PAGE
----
Melancon agrees that, in theory, the majority of vulva-owners should be able to learn how to squirt. But it's hard to know for sure, she says. For instance, in theory, everyone with nipples could enjoy nipple stimulation, but that's not necessarily the case, she explains. Same goes for butt stuff. (Related: Does Anal Sex Feel Good or Hurt?)
Translation: It's unknown exactly how many vulva-owners can/will/could squirt. But if you're interested, it's totally worth exploring how to squirt or how to make your partner squirt.
How to Squirt (Alone or with a Partner)
"Like orgasms, the way to achieve squirting will vary person-to-person, day-to-day," says Jean. But usually, these steps can help you learn how to squirt—or help you make your partner squirt.
1. Prep your space. Some vulva-owners can squirt a whole lot of fluid! And it's probably not going to happen unless you're totally fine getting your surroundings all wet—nothing kills the mood like worrying you'll ruin your new comforter. Melancon recommends prepping your space with a towel or Liberator Moisture-Proof Blanket. "If you're into medical play, you might also try putting down incontinence pads or puppy pads, both of which are super absorbent," she adds.
2. Get good and turned on. Like any good sexual experience, the first major step in learning how to squirt is proper foreplay (even if it's just with yourself). "Arousal and engorgement are key for squirting, so the longer you spend getting aroused, the better," says Jean. If that means letting your partner go down on you while you stimulate your nipples, do that! If that means rocking a butt plug while using a clit vibrator on yourself, do that!
3. Locate your urethral sponge. Use your own clean, well-manicured, lubed-up fingers (or have your partner use their fingers) to penetrate your vagina. When you're aroused, about two inches in, along the front wall, you might be able to feel a spongy, quarter-sized zone that's extra-sensitive to the touch. If you found it and it feels good, Jean recommends using windshield-wiper like motion along this zone. (Note: Not everyone has a super-sensitive G-spot.)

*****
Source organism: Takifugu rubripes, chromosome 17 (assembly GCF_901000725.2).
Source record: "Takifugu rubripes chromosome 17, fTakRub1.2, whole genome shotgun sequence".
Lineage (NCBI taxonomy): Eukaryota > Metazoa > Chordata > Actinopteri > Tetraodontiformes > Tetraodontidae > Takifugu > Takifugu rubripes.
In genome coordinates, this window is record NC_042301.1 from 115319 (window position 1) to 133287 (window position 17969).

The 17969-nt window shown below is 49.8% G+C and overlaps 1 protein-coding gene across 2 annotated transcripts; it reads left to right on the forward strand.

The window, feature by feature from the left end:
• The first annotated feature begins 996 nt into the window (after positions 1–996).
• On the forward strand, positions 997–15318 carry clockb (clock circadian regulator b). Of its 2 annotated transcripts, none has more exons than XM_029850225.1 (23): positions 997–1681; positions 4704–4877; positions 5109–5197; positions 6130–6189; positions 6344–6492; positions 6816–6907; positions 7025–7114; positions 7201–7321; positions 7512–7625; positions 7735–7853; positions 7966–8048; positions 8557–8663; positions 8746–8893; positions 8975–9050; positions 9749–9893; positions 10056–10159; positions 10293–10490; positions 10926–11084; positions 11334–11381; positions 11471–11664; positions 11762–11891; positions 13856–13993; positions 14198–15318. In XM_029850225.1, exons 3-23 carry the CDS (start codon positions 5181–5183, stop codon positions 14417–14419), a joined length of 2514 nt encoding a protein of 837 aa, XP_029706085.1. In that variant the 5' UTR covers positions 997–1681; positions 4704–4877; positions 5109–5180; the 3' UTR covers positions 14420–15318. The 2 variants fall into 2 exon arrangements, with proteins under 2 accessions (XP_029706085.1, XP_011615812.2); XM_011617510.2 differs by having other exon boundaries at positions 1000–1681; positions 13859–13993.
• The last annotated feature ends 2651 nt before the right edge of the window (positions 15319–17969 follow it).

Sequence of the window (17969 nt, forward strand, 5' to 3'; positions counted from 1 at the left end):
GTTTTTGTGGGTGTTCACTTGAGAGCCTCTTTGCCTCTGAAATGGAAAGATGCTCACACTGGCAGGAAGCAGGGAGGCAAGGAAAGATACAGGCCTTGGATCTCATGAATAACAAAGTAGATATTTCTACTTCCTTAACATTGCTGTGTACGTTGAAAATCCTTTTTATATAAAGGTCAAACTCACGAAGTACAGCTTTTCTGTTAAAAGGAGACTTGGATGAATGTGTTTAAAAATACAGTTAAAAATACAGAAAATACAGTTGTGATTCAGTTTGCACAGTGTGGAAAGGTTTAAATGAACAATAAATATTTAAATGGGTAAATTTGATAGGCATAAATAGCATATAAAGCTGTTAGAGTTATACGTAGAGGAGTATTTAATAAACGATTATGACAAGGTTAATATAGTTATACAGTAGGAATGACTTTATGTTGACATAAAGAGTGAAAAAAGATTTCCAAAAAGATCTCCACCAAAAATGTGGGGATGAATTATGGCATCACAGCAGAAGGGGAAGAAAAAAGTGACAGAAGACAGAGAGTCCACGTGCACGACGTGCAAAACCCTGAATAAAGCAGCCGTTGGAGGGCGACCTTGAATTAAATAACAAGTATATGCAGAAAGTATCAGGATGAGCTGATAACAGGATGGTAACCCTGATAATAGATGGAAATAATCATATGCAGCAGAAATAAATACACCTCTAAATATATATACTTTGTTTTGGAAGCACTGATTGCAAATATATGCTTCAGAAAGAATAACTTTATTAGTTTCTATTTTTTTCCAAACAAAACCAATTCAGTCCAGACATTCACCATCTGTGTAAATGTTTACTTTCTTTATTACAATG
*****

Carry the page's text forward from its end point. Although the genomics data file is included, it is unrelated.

"You may have heard that 'if it feels like you have to pee, that means you're doing it right,'" says Melancon. "But that's actually not true. If you feel like you have to pee and it's uncomfortable, it means you weren't aroused enough before trying to stimulate your G-spot." In this case, return to step 2 for a hot minute (or ten!). (Related: Why Do I Feel Like I Need to Pee During Sex?)
4. Let a squirt sex toy help. The G-spot generally responds well to firm pressure, according to Melancon, so this kind of stimulation can potentially help you squirt. Metal G-spot wands like the nJoy Pure Wand (Buy It, $125, babeland.com) and Le Wand Bow, (Buy It, $125, lewand.com) work well. (In fact, I've written previously about how much I love the nJoy Pure Wand.) You might also test out one of these sex educator recommended G-spot vibrators.
5. Touch your clit. Fun fact: You don't need internal stimulation to make yourself squirt, says Jean, who recommends experimenting with clit suction toys, such as the Womanizer Premium (Buy It, $199, babeland.com), Satisfyer Pro 2 (Buy It, $50, babeland.com), or WeVibe Melt (Buy It, $149, babeland.com). "These toys stimulate the clitoris without touching it directly, which can be uncomfortable for some. The G-Spot is part of the clitoris after all, which means the G-spot will be indirectly stimulated," she says.
5. Do what feels good! "When it comes time for the actual squirt to happen, you need to do whatever is best for you whether that's a mouth, toy, hand, penis, or dildo," says Jean. However, she warns that sometimes, if there's something (like said hand or toy) blocking the urethra, it will block the squirt from coming out. At this point she recommends, "Do something you equally enjoy that won't get in the way of release."
What If You Didn't Squirt?
NBD! The ~goal~ of exploring whether or not you can squirt isn't to squirt. Rather, the goal is to enjoy your body and learn what new kinds of sensations feel good.
So if learning how to squirt is all you hoped it would be: Hooray! You found something new you can enjoy. If urethral sponge stimulation felt good but didn't make you squirt, that's great too. Heck, even if internal stimulation *didn't* feel all that great for you that's okay, too—you're one step closer to knowing exactly what your body likes.
"It's fun to try new techniques and see what you respond well to," says Melancon. "But it's not fun at all to put pressure on yourself to have a particular type of sexual response."